Cudapanthaka was slow-witted, and unable to learn even a  single verse.  But the Buddha, using skillful means, taught him to sweep  the floor (in some versions, to wipe) while repeating a simple verse:  “Sweeping the ground, sweeping the ground, sweeping the ground of the  mind” to focus his mind.  He swept away his greed, anger and  ignorance.  After the dust of his minds’ delusions were swept away, he was able to give others a clean environment in  true Bodhisattva fashion.  This simple  and direct method led him to enlightenment. Bodhisattvas practice “Dana”, by giving help to others they give away  the delusion and attachment.


Nakula was the fifth of the Eighteen Arhats. He was born into a wealthy family and was a very famous musician. After renouncing the home life, he could not bear the practice of asceticism. He became weak and emaciated.  Although he could tolerate bodily sufferings, he was really perplexed that he could not realize the Dharma, so he had a thought to disrobe himself. The Buddha perceived his mind, and asked him: “If the string of your harp is kept too tight, what would happen?” Nakula replied: “It will break if the string is too tight.” “What would happen if it is too loose?” “There will be no sound.” Then the Buddha said: “Practicing the Dharma can be likened to playing the musical instrument. You should neither slacken nor overstress yourself. Hence, you should be calm and balanced when you practice the Dharma. Everything should be moderate.”  Hearing the Buddha’s advice, Nakula was suddenly enlightened, and soon he became an Arhat, liberated from physical and mental suffering in this world.


Arhats are saints or sages who have fully realized for themselves  the Buddhist Doctrine. The difference between an Arhat and a Bodhisattva is the  Arhat attains enlightenment by himself, for himself, whereas a Bodhisattva vows  to lead all beings to ultimate liberation. The Buddha was also considered an  Arhat, who was named the Great Arhat in  Buddhist scripture, because he attained  supreme and complete enlightenment, which is superior to that of the Arhat. In some texts the Buddha is described as being  accompanied by 50 Arhats, sometimes by 500 or other multiples of this number  (the figure is taken by some simply to mean a large crowd).  Here at Buddha Gate we have 18 statues to  represent all Arhats.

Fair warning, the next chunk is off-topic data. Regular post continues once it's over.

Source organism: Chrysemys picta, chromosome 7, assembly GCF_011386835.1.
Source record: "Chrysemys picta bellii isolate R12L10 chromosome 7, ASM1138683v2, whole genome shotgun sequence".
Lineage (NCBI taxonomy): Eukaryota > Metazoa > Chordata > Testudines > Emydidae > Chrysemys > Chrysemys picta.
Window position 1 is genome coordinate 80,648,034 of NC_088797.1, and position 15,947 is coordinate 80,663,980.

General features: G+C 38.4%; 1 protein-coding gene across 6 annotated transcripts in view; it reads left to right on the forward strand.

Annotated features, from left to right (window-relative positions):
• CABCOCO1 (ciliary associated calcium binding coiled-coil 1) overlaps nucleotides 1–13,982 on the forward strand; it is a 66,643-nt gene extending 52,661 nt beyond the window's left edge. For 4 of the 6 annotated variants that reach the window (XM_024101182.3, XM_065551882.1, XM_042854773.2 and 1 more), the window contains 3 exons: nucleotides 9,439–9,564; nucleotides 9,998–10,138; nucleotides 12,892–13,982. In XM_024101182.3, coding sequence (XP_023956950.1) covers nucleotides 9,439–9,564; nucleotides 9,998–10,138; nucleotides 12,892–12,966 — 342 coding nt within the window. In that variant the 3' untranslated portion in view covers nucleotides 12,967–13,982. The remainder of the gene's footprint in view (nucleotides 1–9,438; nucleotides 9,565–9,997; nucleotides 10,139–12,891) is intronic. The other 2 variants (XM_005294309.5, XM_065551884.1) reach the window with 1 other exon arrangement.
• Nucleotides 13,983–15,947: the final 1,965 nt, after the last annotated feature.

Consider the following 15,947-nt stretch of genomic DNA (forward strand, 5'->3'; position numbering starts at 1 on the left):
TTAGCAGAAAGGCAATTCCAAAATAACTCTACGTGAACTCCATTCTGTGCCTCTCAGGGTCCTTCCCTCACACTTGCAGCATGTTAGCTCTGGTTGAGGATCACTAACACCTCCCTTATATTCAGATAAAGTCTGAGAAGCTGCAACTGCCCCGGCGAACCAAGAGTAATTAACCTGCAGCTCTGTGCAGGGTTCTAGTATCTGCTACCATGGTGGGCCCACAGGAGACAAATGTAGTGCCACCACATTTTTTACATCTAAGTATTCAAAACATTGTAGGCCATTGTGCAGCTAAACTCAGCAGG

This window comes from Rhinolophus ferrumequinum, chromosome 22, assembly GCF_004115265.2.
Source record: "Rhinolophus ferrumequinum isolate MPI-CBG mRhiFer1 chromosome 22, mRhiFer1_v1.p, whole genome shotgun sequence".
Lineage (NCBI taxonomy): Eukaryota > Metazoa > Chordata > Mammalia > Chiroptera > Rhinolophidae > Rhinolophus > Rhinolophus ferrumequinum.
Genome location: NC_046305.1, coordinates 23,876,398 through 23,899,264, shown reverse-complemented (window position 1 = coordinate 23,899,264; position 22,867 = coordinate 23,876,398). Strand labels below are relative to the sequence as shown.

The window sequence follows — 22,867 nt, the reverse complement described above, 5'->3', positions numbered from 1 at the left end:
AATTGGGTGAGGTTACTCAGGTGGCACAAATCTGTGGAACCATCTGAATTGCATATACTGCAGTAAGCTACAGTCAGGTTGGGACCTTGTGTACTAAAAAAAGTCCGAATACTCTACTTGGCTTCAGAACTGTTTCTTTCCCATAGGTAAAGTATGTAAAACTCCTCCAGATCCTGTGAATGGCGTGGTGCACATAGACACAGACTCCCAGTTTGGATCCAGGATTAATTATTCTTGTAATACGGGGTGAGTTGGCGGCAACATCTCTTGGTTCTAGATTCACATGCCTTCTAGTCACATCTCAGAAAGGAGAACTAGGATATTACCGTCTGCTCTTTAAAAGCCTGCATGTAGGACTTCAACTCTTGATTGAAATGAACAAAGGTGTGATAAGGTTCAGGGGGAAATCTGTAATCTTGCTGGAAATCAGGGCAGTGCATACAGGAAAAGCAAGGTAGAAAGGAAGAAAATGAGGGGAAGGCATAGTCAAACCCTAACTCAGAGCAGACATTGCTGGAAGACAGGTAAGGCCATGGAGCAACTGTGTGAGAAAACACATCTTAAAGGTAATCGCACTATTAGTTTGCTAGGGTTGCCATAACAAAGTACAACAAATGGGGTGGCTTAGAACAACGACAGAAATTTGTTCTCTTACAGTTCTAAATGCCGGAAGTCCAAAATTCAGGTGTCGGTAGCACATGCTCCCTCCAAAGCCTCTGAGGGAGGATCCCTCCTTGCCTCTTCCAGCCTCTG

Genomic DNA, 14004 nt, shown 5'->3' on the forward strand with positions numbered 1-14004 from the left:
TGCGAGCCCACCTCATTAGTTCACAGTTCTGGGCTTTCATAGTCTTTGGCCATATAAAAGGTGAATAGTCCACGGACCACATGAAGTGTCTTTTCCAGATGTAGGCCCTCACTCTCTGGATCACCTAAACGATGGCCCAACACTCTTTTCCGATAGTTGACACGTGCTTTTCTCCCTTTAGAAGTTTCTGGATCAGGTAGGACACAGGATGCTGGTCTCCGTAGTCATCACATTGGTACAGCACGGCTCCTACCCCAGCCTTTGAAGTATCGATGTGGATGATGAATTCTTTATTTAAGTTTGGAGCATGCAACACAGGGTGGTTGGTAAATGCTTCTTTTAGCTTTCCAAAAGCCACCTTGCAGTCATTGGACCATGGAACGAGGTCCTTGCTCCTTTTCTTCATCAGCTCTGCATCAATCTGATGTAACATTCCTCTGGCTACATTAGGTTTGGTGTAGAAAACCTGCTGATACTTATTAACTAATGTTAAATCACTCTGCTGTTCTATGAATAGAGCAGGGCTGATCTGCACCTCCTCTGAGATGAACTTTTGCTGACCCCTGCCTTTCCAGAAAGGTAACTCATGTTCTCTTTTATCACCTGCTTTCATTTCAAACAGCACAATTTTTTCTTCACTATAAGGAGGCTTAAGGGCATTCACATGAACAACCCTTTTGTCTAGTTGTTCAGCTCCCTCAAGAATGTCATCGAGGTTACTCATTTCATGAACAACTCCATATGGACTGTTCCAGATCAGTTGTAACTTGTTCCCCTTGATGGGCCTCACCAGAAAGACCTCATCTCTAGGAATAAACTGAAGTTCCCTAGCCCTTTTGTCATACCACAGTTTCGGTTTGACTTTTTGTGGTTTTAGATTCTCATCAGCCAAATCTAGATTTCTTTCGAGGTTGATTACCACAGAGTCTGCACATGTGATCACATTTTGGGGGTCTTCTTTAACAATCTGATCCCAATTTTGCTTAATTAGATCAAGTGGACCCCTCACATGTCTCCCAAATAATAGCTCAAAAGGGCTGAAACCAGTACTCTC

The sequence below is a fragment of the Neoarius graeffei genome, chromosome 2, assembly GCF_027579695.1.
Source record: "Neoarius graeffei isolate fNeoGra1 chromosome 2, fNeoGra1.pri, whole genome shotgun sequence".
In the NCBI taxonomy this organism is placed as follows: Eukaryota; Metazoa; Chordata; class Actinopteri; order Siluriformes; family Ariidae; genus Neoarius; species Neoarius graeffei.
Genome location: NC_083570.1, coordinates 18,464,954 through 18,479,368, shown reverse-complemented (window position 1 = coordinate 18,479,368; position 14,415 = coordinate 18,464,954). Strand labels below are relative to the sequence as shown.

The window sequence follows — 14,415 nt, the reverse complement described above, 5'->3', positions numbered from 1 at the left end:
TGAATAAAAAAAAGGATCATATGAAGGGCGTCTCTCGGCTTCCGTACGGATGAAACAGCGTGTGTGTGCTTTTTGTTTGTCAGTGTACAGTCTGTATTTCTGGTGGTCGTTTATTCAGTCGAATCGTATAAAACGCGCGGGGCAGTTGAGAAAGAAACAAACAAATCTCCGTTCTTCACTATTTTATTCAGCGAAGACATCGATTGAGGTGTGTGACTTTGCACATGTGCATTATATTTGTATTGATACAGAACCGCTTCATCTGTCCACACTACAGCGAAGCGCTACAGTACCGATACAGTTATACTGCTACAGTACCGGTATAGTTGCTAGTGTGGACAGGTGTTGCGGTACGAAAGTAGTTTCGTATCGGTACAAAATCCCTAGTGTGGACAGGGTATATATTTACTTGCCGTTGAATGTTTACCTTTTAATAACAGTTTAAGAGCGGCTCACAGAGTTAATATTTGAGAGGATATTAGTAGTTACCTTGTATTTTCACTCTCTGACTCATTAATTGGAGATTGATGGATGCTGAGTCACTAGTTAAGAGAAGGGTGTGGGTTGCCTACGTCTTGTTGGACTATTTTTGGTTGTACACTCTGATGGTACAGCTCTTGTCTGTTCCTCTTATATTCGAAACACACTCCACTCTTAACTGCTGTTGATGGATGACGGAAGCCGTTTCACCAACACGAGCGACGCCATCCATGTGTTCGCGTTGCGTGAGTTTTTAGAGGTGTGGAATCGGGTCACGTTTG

In  keeping with this month’s theme, ‘Harmony’, we have selected Arhat Vajraputra. The  literal meaning of Vajraputra is Diamond Seed. Vajraputra symbolizes the  invincible power of compassion and wisdom. One of the stories of  Vajraputra is that he instructed Ananda (famous for  his extraordinary memory by which he was able to retain all of the Buddha’s  teachings),  to harmonize the understanding of the Dharma with the  practice toward  Arhatship.


Arhats have many names: sometimes Luohan or Aluohan in Chinese, and Saints or Sages in English. Arhats are people who have attained enlightenment and renounced their false egos. At their level, all vexations have ended, the cycle of rebirth has broken, and so they enter Nirvana.
There was once a famous Arhat named Ajita, also known as “The Arhat Riding a Deer.” When Ajita decided to seek enlightenment, he left the employ of his king, and went to the mountains to become a monk. After reaching enlightenment, he rode back to the palace on a deer. He was immediately recognized by the guards, and brought before the king. When Ajita taught the king the Dharma, the king decided to renounce his throne to his son, and follow Ajita back to the mountains to become a monk himself. To show his gratitude and share his learning, the former king also returned to spread the Dharma message; enabling sufferers in his kingdom to also find liberation.


Buddha knew what Rahula had done, and knew that strict punishment would only bring temporary results. Buddha wanted to help Rahula understand his misdeeds, so he could correct his actions.

One day when Rahula saw that Buddha had returned from giving Dharma talks, he brought Buddha water for washing his feet. Buddha decided to take this opportunity to educate Rahula.

When Buddha finished washing his feet, he poured most of the water onto the floor. Buddha asked Rahula: “Do you see this?” Next, Buddha poured the rest of the water onto the floor, and asked again: “Do you see this?” Again, Buddha placed the bucket sideways on the floor and asked Rahula: “Do you see this?” Finally, Buddha placed the bucket upside down on the floor and asked: “Do you see this?”

Rahula was confused, but he kept on nodding his head and said “Yes”.